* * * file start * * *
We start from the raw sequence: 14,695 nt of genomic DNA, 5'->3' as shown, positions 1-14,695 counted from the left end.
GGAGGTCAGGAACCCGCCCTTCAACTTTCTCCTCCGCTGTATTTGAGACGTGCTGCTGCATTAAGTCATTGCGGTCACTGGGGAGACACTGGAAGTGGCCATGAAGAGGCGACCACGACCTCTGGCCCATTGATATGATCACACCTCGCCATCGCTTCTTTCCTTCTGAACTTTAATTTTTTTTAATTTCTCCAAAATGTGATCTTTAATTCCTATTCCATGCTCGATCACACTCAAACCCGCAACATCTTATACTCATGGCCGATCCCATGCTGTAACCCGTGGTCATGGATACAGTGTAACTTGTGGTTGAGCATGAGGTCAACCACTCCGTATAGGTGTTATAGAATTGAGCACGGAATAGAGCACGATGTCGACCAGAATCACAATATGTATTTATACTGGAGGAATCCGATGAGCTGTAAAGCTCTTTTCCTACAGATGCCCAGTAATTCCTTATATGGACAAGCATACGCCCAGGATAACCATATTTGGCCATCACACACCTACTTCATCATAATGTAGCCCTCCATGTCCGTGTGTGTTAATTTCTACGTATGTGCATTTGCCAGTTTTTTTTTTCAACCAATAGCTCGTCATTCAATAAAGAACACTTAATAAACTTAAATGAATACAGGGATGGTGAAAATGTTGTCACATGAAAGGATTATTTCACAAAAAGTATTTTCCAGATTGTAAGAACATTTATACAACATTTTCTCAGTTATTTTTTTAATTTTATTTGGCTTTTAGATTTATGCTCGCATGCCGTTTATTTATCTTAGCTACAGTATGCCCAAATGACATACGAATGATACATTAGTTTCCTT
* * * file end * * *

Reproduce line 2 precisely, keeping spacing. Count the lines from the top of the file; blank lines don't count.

GGAGGTCAGGAACCCGCCCTTCAACTTTCTCCTCCGCTGTATTTGAGACGTGCTGCTGCATTAAGTCATTGCGGTCACTGGGGAGACACTGGAAGTGGCCATGAAGAGGCGACCACGACCTCTGGCCCATTGATATGATCACACCTCGCCATCGCTTCTTTCCTTCTGAACTTTAATTTTTTTTAATTTCTCCAAAATGTGATCTTTAATTCCTATTCCATGCTCGATCACACTCAAACCCGCAACATCTTATACTCATGGCCGATCCCATGCTGTAACCCGTGGTCATGGATACAGTGTAACTTGTGGTTGAGCATGAGGTCAACCACTCCGTATAGGTGTTATAGAATTGAGCACGGAATAGAGCACGATGTCGACCAGAATCACAATATGTATTTATACTGGAGGAATCCGATGAGCTGTAAAGCTCTTTTCCTACAGATGCCCAGTAATTCCTTATATGGACAAGCATACGCCCAGGATAACCATATTTGGCCATCACACACCTACTTCATCATAATGTAGCCCTCCATGTCCGTGTGTGTTAATTTCTACGTATGTGCATTTGCCAGTTTTTTTTTTCAACCAATAGCTCGTCATTCAATAAAGAACACTTAATAAACTTAAATGAATACAGGGATGGTGAAAATGTTGTCACATGAAAGGATTATTTCACAAAAAGTATTTTCCAGATTGTAAGAACATTTATACAACATTTTCTCAGTTATTTTTTTAATTTTATTTGGCTTTTAGATTTATGCTCGCATGCCGTTTATTTATCTTAGCTACAGTATGCCCAAATGACATACGAATGATACATTAGTTTCCTT